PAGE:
Grammar Tip | Spanish Imperative

Spanish Grammar Tip

El imperativo (the Spanish imperative) is a verbal form that speakers use to give orders, advice or make requests and suggestions to one or more people directly.

The Spanish imperative features the second-person both singular and plural (you / you lot), the first-person plural (we), as well as the polite formal second-person singular and plural (you polite / you lot polite). Also, it must be noted that all imperative forms are conjugated without personal pronoun and only used in reference to the present, same as in English.

The affirmative imperative of the second-person singular, (you), is formed by removing the -s from the present tense -form of the verb, as follows:

parar (to stop) = paras (you stop) → ¡Para! (Stop!)

comer (to eat) = comes (you eat) → ¡Come! (Eat!)

repetir (to repeat) = repites (you repeat) → ¡Repite! (Repeat!)

Despite this, a few Spanish verbs present irregular imperative -forms:

Infinitivo Imperativo
decir (to say) ¡Di!
hacer (to do/make) ¡Haz!
ir (to go) ¡Ve!
poner (to put) ¡Pon!
salir (to leave/go out) ¡Sal!
ser (to be) ¡Sé!
tenir (to have) ¡Ten!
venir (to come) ¡Ven!

 

The positive imperative for more than one person, i.e. vosotros/as (you lot), is formed by replacing the -r of the infinitive form with a -d, as shown below:

cantar (to sing) → ¡Cantad! [Sing (you lot)!]

beber (to drink) → ¡Bebed! [Drink (you lot)!]

venir (to come) → ¡Venid! [Come (you lot)!]

Formal polite commands to a single person (usted) or multiple people (ustedes) are expressed using the present subjunctive of the third-person singular and plural, respectively, in such way:

saltar (to jump) → ¡Salte! (Jump!) // ¡Salten! [(You lot) jump!]

coger (to catch) → ¡Coja! (Catch!) // ¡Cojan! [(You lot) catch!]

subir (to go up) → ¡Suba! (Go up!) // ¡Suban! [(You lot) go up!]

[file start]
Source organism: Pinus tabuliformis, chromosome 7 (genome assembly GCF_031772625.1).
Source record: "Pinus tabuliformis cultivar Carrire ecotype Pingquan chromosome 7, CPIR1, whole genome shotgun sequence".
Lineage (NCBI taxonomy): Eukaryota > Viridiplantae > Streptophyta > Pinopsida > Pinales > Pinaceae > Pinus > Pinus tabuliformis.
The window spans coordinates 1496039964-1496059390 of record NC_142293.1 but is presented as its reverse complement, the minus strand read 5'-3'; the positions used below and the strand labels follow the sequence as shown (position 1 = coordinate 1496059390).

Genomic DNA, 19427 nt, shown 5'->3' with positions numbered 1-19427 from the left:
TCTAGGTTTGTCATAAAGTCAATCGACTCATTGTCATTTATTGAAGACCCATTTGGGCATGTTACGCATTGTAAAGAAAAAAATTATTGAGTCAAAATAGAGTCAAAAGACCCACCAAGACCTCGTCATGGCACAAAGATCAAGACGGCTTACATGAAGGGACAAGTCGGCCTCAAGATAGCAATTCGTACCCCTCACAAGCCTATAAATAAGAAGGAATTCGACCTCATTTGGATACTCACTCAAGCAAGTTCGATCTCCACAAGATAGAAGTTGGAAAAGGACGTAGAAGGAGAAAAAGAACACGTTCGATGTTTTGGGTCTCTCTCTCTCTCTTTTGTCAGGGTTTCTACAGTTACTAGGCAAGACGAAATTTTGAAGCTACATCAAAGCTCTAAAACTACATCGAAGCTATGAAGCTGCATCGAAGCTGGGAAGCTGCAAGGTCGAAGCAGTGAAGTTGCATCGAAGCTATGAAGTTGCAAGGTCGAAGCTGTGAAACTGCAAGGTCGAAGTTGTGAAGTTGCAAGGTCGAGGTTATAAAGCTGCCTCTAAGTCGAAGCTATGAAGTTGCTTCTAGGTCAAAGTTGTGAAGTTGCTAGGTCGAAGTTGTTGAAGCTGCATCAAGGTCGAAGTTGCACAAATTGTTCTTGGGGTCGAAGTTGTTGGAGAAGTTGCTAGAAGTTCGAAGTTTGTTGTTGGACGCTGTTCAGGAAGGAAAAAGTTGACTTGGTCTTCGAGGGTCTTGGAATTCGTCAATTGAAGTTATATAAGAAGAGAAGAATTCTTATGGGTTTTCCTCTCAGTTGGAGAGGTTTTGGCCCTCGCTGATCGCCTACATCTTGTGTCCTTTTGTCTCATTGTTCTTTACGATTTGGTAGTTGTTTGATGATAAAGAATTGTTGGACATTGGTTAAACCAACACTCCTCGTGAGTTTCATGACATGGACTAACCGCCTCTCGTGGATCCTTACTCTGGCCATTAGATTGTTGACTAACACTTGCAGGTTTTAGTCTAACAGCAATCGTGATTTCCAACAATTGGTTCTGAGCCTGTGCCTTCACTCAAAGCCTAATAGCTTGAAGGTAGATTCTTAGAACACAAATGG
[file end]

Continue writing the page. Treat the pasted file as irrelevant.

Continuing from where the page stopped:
Similarly, the present subjunctive is used to express orders or advice to a group of people in which the speaker is included (nosotros/as = we) as well as negative commands for all the pronouns seen so far. Here are some examples:

cruzar (to cross) → ¡Crucemos! (Let’s cross!) // ¡Sigamos! (Let’s follow!)

Spanish Imperative: verb girar (to turn)

Pronouns Negative Imperative (no + present subjunctive)
(you) ¡No gires!
Usted (you polite) ¡No gire!
Nosotros/as (we) ¡No giremos!
Vosotros/as (you lot) ¡No giréis!
Ustedes (you lot polite) ¡No giren!

 

Furthermore, when it comes to reflexive pronouns (i.e. me, te, se, nos, os, se) as with reflexive verbs, direct object pronouns (i.e. me, te, lo/la, nos, os, los/las) or indirect object ones (i.e. me, te, le, nos, os, les) with any verbs, these pronouns are to be attached to the end of the positive imperative forms.

Let’s look at some examples:

Das un libro a ella (you give a book to her) → ¡Dáselo! (Give it to her!)

Se lavan las manos (they wash their hands) → ¡Lávenselas! [Wash them!] (You lot polite)

However, note that the affirmative imperative vosotros/as-forms of reflexive verbs lose the -d before the os pronoun:

vestirse (to get dressed) → ¡Vestios! [Get dressed (you lot)!]

despertarse (to wake up) → ¡Despertaos! [Wake up (you lot)!]

Lastly, when commands are negative, these pronouns are placed between the negation no and the imperative form of the verb, as in the following examples:

Das un libro a ella (you give a book to her) → ¡No se lo des! (Don’t give it to her!)

Se lavan las manos (they wash their hands) → ¡No se las laven! [Don’t wash them!] (you lot polite)


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